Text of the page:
Immediately on his elevation to the papacy Gregory entered into close relations with Matilda and her mother. The letters to Matilda (Beatrice d. 1076) give distinct expression to the pope's high esteem and sympathy for the princess. He called her and her mother "his sisters and daughters of St. Peter" (Regest., II, ix), and wished to undertake a Crusade with them to free the Christians in the Holy Land (Reg., I, xi). Matilda and her mother were present at the Roman Lenten synods of 1074 and 1075, at which the pope published the important decrees on the reform of ecclesiastical life. Both mother and daughter reported to the pope favourably on the disposition of the German king, Henry IV, and on 7 December, 1074, Gregory wrote to him, thanking him for the friendly reception of the papal legate, and for his intention to co- operate in the uprooting of simony and concubinage from among the clergy. However, the quarrel between Gregory and Henry IV soon began. In a letter to Beatrice and Matilda (11 Sept., 1075) the pope complained of the inconstancy and changeableness of the king, who apparently had no desire to be at peace with him. In the next year (1076) Matilda's first husband, Gottfried of Lorraine, was murdered at Antwerp. Gregory wrote to Bishop Hermann of Metz, 25 August, 1076, that he did not yet know in which state Matilda "the faithful handmaid of St. Peter" would, under God's guidance, remain.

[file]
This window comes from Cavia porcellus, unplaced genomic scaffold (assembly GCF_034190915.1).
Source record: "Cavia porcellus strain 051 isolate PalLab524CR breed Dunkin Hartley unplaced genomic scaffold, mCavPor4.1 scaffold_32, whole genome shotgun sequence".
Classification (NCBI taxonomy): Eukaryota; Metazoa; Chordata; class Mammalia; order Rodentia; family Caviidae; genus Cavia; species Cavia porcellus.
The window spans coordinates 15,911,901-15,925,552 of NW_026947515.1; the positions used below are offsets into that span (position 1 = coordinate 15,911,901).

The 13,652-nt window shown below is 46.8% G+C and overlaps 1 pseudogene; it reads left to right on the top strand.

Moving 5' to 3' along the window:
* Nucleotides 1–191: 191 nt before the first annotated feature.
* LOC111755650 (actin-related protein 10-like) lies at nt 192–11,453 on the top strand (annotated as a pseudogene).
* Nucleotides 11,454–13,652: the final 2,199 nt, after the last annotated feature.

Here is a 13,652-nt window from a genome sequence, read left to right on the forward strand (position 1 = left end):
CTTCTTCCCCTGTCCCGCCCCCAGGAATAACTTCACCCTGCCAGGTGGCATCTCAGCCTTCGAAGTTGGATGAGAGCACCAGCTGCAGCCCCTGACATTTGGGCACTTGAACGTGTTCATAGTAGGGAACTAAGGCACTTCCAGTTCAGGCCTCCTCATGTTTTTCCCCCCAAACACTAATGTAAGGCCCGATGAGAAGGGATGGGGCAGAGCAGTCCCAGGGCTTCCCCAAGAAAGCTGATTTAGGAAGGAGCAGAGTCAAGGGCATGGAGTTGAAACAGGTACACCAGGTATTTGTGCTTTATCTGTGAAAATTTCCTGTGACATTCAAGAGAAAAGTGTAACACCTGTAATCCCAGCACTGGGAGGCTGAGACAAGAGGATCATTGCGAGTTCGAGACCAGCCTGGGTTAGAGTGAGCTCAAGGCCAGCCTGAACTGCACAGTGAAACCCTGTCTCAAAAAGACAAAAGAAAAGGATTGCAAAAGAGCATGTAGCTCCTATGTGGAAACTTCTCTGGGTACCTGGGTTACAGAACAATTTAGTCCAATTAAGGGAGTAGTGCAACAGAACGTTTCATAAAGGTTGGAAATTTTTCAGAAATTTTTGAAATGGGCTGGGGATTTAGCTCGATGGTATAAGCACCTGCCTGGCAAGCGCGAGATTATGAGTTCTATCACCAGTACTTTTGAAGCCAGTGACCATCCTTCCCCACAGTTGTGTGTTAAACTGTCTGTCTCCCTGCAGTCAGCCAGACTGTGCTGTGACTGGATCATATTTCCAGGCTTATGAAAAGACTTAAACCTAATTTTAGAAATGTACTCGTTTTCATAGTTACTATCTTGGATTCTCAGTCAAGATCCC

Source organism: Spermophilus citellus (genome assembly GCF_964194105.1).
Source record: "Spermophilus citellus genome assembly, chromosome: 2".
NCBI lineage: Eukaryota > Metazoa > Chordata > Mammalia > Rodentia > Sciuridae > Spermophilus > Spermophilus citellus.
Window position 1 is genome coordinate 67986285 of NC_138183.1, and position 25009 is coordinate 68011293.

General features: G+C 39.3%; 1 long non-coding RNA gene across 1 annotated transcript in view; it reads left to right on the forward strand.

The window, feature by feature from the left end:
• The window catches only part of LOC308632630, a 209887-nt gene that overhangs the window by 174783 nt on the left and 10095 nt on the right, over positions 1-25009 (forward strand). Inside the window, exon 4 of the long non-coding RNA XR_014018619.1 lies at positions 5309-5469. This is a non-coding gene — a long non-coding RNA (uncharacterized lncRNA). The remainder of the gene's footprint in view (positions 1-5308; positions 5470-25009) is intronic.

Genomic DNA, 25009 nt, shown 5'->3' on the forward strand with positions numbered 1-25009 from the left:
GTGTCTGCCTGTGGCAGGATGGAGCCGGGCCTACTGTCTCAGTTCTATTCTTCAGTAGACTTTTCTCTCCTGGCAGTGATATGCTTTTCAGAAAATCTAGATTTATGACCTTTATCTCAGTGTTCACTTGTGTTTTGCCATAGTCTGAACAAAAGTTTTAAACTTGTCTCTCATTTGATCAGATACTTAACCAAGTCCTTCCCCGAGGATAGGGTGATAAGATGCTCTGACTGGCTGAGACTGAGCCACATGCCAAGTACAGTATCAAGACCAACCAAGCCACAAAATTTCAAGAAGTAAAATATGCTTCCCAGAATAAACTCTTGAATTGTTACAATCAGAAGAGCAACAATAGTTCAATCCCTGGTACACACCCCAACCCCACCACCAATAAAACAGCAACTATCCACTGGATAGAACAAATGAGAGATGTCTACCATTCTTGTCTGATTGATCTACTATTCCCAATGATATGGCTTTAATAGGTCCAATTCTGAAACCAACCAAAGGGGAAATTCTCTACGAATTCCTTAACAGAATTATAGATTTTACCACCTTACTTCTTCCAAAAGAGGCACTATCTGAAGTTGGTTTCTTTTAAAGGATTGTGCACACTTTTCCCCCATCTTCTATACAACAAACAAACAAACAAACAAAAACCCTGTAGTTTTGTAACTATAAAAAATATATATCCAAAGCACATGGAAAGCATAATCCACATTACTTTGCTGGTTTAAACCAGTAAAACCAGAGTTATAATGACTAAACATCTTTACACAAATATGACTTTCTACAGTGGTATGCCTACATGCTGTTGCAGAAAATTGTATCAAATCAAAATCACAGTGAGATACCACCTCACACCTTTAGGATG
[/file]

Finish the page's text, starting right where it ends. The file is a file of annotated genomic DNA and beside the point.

On account of the action of the Synod of Worms against Gregory (1076), the latter was compelled to lay Henry IV under excommunication. As the majority of the princes of the empire now took sides against the king, Henry wished to be reconciled with the pope, and consequently travelled to Italy in the middle of a severe winter, in order to meet the pope there before the latter should leave Italian soil on his journey to Germany. Gregory, who had already arrived in Lombardy when he heard of the king's journey, betook himself at Matilda's advice to her mountain stronghold of Canossa for security. The excommunicated king had asked the Countess Matilda, his mother- in-law Adelaide, and Abbot Hugh of Cluny, to intercede with the pope for him. These fulfilled the king's request, and after long opposition Gregory permitted Henry to appear before him personally at Canossa and atone for his guilt by public penance. After the king's departure the pope set out for Mantua. For safety Matilda accompanied him with armed men, but hearing a rumour that Archbishop Wibert of Ravenna, who was unfriendly to Gregory, was preparing an ambush for him, she brought the pope back to Canossa. Here she drew up a first deed of gift, in which she bequeathed her domains and estates from Ceperano to Radicofani to the Roman Church. But as long as she lived she continued to govern and administer them freely and independently. When, soon after, Henry again renewed the contest with Gregory, Matilda constantly supported the pope with soldiers and money. On her security the monastery of Canossa had its treasure melted down, and sent Gregory seven hundred pounds of silver and nine pounds of gold as a contribution to the war against Henry. The latter withdrew from the Romagna to Lombardy in 1082, and laid waste Matilda's lands in his march through Tuscany. Nevertheless the countess did not desist from her adherence to Gregory. She was confirmed in this by her confessor, Anselm, Bishop of Lucca.